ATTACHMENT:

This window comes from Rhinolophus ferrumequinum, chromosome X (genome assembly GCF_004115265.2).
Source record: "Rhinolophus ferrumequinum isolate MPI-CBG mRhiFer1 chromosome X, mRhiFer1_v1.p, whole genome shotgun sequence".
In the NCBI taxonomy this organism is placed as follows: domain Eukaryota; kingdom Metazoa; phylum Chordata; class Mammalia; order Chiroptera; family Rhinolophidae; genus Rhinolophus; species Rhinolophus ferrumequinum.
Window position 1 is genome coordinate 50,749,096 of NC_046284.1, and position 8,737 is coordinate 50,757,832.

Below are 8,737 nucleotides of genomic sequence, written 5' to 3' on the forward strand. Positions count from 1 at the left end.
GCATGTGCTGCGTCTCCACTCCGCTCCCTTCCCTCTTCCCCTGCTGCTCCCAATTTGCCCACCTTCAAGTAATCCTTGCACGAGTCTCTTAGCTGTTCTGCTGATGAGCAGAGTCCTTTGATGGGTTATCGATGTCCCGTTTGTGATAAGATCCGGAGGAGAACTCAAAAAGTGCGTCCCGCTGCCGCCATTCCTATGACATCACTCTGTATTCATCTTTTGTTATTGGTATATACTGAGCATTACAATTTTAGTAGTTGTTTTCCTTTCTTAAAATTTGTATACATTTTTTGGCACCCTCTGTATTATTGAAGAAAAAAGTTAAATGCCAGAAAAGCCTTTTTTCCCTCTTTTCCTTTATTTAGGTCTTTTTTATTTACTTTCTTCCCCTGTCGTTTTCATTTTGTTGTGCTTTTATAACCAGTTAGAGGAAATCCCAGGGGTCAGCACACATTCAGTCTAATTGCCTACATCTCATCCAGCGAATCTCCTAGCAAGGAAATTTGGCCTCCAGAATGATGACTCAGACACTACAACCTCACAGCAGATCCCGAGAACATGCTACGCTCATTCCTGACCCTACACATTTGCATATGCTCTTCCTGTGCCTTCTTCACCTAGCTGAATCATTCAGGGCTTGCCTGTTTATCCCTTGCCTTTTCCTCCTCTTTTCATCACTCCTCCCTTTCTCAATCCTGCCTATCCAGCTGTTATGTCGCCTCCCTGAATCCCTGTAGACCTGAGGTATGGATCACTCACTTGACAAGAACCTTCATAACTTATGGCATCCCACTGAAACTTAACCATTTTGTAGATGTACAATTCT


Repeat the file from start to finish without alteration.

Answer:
This window comes from Rhinolophus ferrumequinum, chromosome X (genome assembly GCF_004115265.2).
Source record: "Rhinolophus ferrumequinum isolate MPI-CBG mRhiFer1 chromosome X, mRhiFer1_v1.p, whole genome shotgun sequence".
In the NCBI taxonomy this organism is placed as follows: domain Eukaryota; kingdom Metazoa; phylum Chordata; class Mammalia; order Chiroptera; family Rhinolophidae; genus Rhinolophus; species Rhinolophus ferrumequinum.
Window position 1 is genome coordinate 50,749,096 of NC_046284.1, and position 8,737 is coordinate 50,757,832.

Below are 8,737 nucleotides of genomic sequence, written 5' to 3' on the forward strand. Positions count from 1 at the left end.
GCATGTGCTGCGTCTCCACTCCGCTCCCTTCCCTCTTCCCCTGCTGCTCCCAATTTGCCCACCTTCAAGTAATCCTTGCACGAGTCTCTTAGCTGTTCTGCTGATGAGCAGAGTCCTTTGATGGGTTATCGATGTCCCGTTTGTGATAAGATCCGGAGGAGAACTCAAAAAGTGCGTCCCGCTGCCGCCATTCCTATGACATCACTCTGTATTCATCTTTTGTTATTGGTATATACTGAGCATTACAATTTTAGTAGTTGTTTTCCTTTCTTAAAATTTGTATACATTTTTTGGCACCCTCTGTATTATTGAAGAAAAAAGTTAAATGCCAGAAAAGCCTTTTTTCCCTCTTTTCCTTTATTTAGGTCTTTTTTATTTACTTTCTTCCCCTGTCGTTTTCATTTTGTTGTGCTTTTATAACCAGTTAGAGGAAATCCCAGGGGTCAGCACACATTCAGTCTAATTGCCTACATCTCATCCAGCGAATCTCCTAGCAAGGAAATTTGGCCTCCAGAATGATGACTCAGACACTACAACCTCACAGCAGATCCCGAGAACATGCTACGCTCATTCCTGACCCTACACATTTGCATATGCTCTTCCTGTGCCTTCTTCACCTAGCTGAATCATTCAGGGCTTGCCTGTTTATCCCTTGCCTTTTCCTCCTCTTTTCATCACTCCTCCCTTTCTCAATCCTGCCTATCCAGCTGTTATGTCGCCTCCCTGAATCCCTGTAGACCTGAGGTATGGATCACTCACTTGACAAGAACCTTCATAACTTATGGCATCCCACTGAAACTTAACCATTTTGTAGATGTACAATTCT